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uOttawa Students For Life: A Pro-life Hero Passes Away

This post was written for uOttawa Students For Life by uOttawa Students For Life. It does not necessarily represent the views of NCLN.

By Alana Beddoe

On Dec 3rd, pro-life leader Heather Stilwell passed away with her family by her side. Stilwell was recently honoured at the International Pro-life Conference in Ottawa with the Mother Theresa award. At that event she declared, “I will fight abortion until the day I die.”

Heather Stilwell worked as a school trustee for 15 years and was a founding member of the Christian Heritage Party. She also served as the president of the Pro-life Society of BC. Even in her illness, she taught about the value of life and dying with dignity. I have the pleasure of knowing one of Heather’s daughters, who spoke of the wonderful opportunity to hold her hand, pray and listen to music with her in the last few weeks of her life.

More information about Heather Stilwell and the award she received can be found here.


Read the comments at the uOttawa Students For Life website.

uOttawa Students For Life: How to Support Roxanne’s Law

This post was written for uOttawa Students For Life by uOttawa Students For Life. It does not necessarily represent the views of NCLN.

A vote on Roxanne’s Law will be held on Wednesday, December 15, in the House of Commons. The goal of Bill C-510 is to provide legal protection for women who are being coerced into having an unwanted abortion. There are a few things we can do to show our support for this worthy initiative. First, write to your MP to let him or her know that you support the bill. You can use sample letters or print off and mail in a postcard. Next, sign the online petition. And then make a video! Click here for straightforward guidelines and see the sample above for inspiration. (The project is led by a religious group but all are invited to participate.) Don’t delay in showing your support!


Read the comments at the uOttawa Students For Life website.

Roxanne’s Law (Bill C-510) Update

By Garnet Van Popta

Garnet Van Popta is an alumnus of uOttawa Students For Life and a guest blogger for NCLN.  He is currently studying at Humber College.
N.B.  The views expressed by guest bloggers do not necessarily represent the views of NCLN.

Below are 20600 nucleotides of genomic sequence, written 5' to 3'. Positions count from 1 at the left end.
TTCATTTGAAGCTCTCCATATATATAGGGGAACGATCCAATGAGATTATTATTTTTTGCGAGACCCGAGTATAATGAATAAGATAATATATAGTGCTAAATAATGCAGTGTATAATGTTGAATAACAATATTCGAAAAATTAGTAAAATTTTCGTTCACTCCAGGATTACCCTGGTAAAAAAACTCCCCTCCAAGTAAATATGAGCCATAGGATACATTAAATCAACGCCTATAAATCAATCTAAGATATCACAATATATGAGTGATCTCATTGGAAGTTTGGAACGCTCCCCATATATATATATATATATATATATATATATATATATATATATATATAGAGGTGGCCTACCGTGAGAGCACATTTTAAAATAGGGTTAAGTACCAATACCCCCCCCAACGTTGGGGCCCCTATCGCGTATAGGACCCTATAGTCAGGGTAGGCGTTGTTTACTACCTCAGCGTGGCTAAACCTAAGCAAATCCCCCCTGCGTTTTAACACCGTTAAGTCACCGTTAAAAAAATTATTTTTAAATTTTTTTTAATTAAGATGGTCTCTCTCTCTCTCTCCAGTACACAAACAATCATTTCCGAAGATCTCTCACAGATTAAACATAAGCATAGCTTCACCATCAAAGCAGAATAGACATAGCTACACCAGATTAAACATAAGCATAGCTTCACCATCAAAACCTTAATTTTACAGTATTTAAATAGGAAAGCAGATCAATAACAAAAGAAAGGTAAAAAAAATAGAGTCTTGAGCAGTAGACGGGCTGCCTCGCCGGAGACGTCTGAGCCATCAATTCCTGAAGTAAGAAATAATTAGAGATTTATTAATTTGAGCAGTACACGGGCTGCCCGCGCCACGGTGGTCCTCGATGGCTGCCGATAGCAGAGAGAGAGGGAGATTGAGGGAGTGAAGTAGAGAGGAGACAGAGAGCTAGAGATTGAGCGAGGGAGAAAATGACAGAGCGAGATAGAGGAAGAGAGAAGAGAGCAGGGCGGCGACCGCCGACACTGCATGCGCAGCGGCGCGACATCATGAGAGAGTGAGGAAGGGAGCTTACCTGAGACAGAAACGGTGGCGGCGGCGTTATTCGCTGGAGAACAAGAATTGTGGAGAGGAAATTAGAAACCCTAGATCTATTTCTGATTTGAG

A debate on Bill C-510 is scheduled for Monday’s (November 1st) session of Parliament. A vote on the bill is scheduled for December. Bill C-510, also called Roxanne’s Law, is a private member’s bill introduced by Rod Bruinooge, an MP from Winnipeg.

Essentially, the proposed amendment to the Criminal Code would criminalize the act of coercing a woman to have an abortion against her will. Under this law, a pregnant woman could press charges against a boyfriend, parent or someone else who attempts to coerce her into having an abortion. There is an exception for physicians who might counsel a woman to have an abortion to protect her life.

For the full text of the bill, click here.
This bill has proven to be controversial, even among pro-life people.  Some say it’s useless; some say it’s not enough. The fact is, however, that this bill may save the lives of unborn children, and may prevent a woman from having an abortion against her will. It may have saved Roxanne Fernando’s life.
We need to get educated about this bill, and support it. Start a letter-writing campaign. Attend the parliamentary debate (this might be easier for clubs in the Nation’s Capital). Spread awareness on your campus. As MP Bruinooge says in the video, the only way this bill will pass is if the people of Canada speak out about the value of human life.
For more information, check out www.RoxannesLaw.ca.


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uOttawa Students For Life: Baffling Reproductive Policy

This post was written for uOttawa Students For Life by uOttawa Students For Life. It does not necessarily represent the views of NCLN.

by Marissa Poisson

As was announced in July, free infertility treatment will be available in Quebec starting this month, which leads one to believe that infertility is now considered a disease there. Paradoxically, pregnancy also seems to be classified as a disease in the province and throughout the country given the availability of publicly funded abortion. Are the definitions of any other diseases wholly dependent on the circumstances of the individuals they afflict?

As a young woman, am I to believe that if I were to become pregnant now, when it would interfere with my university studies, the sensible choice would be abortion and that if I were to find myself unable to start a family in twenty years, it would be reasonable to expect free IVF?

The incoherence is jarring. Quebec’s politicians stand behind aborting tens of thousands of future Francophones every year yet are poised to spend lavishly to enable women to try their luck at conceiving artificially. Adoption seems to be the forgotten component in this equation; it needs to be encouraged as a viable option for women facing unplanned pregnancies and infertile couples. In the multi-million dollar business of life and death, the cures are worse than the diseases.


Read the comments at the uOttawa Students For Life website.